between two nodes or service instruction by a particular node in the
   network.  A Non Shortest Path (NSP) may be described using list of
   segments in SR.  However, this creates a problem of having a
   relatively large stack imposed on the data packet.  A path that is
   encoded with SIDs can be a loose or strict path.  In a strict path
   all the nodes/links on the path are encoded as SIDs, with the expense
   of number of total SIDs in the stack.

1.1.  Mitigation with MSD and RLD

   The number of SIDs in the stack a node can impose is referred as
   Maximum SID Depth (MSD) capability
   [I-D.ietf-isis-segment-routing-msd], which must be taken into
   consideration when computing a path to transport a data packet in a
   network implementing segment routing.  [I-D.ietf-isis-mpls-elc]
   defines Readable Label Depth (RLD) that is used by a head-end to
   insert Entropy Label pair (ELI/EL) at appropriate depth, so it could
   be read by transit nodes.  There are situations where the source
   routed path can be excessive as path represented by SR SIDs need to
   describe all the nodes and ELI/EL based on the readability of the
   nodes in that path.

   While MSD (and RLD) capabilities advertisement help mitigate the
   problem for a central entity to create the right source routed path
   per application/operator requirements; actual depth is still limited
   by the underlying hardware in the data path.

1.2.  Issues with Increased SID Depth

   Consider the following network where SR-MPLS data plane is in use and
   with same SRGB (5000-6000) on all nodes i.e., A1 to A7 and B1 to B7
   for illustration:

        SID:10   SID:20   SID:30   SID:40  SID:50 SID:300(Ax)  SID:60   SID:70
        A1-------A2-------A3-------A4-------A5===============A6----------A7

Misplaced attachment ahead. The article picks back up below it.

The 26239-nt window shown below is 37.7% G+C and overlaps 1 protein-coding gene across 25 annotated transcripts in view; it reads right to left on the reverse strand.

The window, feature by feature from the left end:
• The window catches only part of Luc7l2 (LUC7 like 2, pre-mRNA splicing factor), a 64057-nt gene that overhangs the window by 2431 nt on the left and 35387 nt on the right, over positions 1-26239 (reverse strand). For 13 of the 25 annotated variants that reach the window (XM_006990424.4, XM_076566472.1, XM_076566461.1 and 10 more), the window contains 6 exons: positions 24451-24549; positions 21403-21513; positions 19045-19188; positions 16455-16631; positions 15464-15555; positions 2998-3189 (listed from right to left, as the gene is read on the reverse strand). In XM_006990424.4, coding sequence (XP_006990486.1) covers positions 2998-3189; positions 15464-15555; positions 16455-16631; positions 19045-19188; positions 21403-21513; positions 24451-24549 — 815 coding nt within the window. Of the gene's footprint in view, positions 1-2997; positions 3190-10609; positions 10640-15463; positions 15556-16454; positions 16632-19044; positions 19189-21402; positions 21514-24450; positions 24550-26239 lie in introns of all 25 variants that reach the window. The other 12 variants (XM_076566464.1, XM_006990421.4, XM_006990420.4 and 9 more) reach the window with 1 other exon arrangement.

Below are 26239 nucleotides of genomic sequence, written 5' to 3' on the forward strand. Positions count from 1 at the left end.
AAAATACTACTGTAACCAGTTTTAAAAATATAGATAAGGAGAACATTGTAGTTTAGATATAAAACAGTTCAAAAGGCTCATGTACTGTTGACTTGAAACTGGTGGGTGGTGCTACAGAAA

\               /          \   SID:310(Ay)   \          /
                  \ 10        10/            \                 \10      /10
                   \           /              \                 \      /
             SID:80 \A8-----A9/SID:90          \  40             \    /
                    /         \                 +-----+           \  /
                   /10         \10                     \           \/
        B1--------B2-----------B3----B4--------B5-------B6----------B7
        SID:110   SID:120  SID:130   SID:140   SID:150  SID:160  SID:170


                         Figure 1: SR-MPLS Network




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      Global ADJ SIDs are provisioned between A5 and A6 .All other SIDs
      shown are nodal SID indices.

      All metrics of the links are set to 1, other values as configured.

      Shortest Path from A1 to A7: A2-A3-A4-A5-A6-A7

      Shortest Path from B1 to B7: B2-B3-B4-B5-B6-B7

      SR-PATH-1: From A1 to A7 - A2-A8-B2-B3-A9-A5-Ax-A7; Pushed Label
      Stack @A1: 5070:5300:5050:5090:5130:5120:5080:5020

      SR-PATH-2: From B1 to B7 - B2-A8-A2-A4-A9-B4-B6-B7; Pushed Label
      Stack @B1: 5170:5160:5140:5090:5040:5020:5080:5120

   In the above example both SR-PATH-1 and SR-PATH-2 are represented
   with a combination of Adjacency and Node SIDs with a stack of 8
   labels each.  However, this value can be larger, if the use of
   entropy label is desired and based on the RLD capabilities of each
   node and additional labels required to insert ELI/EL at appropriate
   places.  Though above network is shown with SR-MPLS data plane,
   problem is similar if the network were a SR-IPv6 network with all
   SIDs encoded as IPv6 SIDs in SRH.

   In various SR deployments, the following issues may arise:

      Not all nodes in the path can support MSD or RLD needed to satisfy
      user/operator requirements, when the number of SIDs increased to
      describe the source routed path.  This problem gets multiplied by
      four times in SRH compared to MPLS data plane because of the SID
      size (16 bytes) in SRH.

      Even if all nodes can support the required MSD or RLD, the bigger
      label stack/depth can cause potential MTU/fragmentation issues.

      In some deployments, it is also required reducing the overhead in
      the network layer, especially for low packet size packets, where
      the actual data can be way lesser than all encapsulations and SR
      path overheads.

   Apart from the above some deployments need path accounting statistics
   for path monitoring and traffic re-optimizations.
   [I-D.hegde-spring-traffic-accounting-for-sr-paths] proposes a
   solution, however this further increases the depth of SID stack.  The
   approach could be counter productive in the environments, where SID
   depth is already causing deployment issues as listed above.





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   To mitigate the above issues, and also to facilitate forwarding plane
   a mechanism to identify the SR path with a corresponding data plane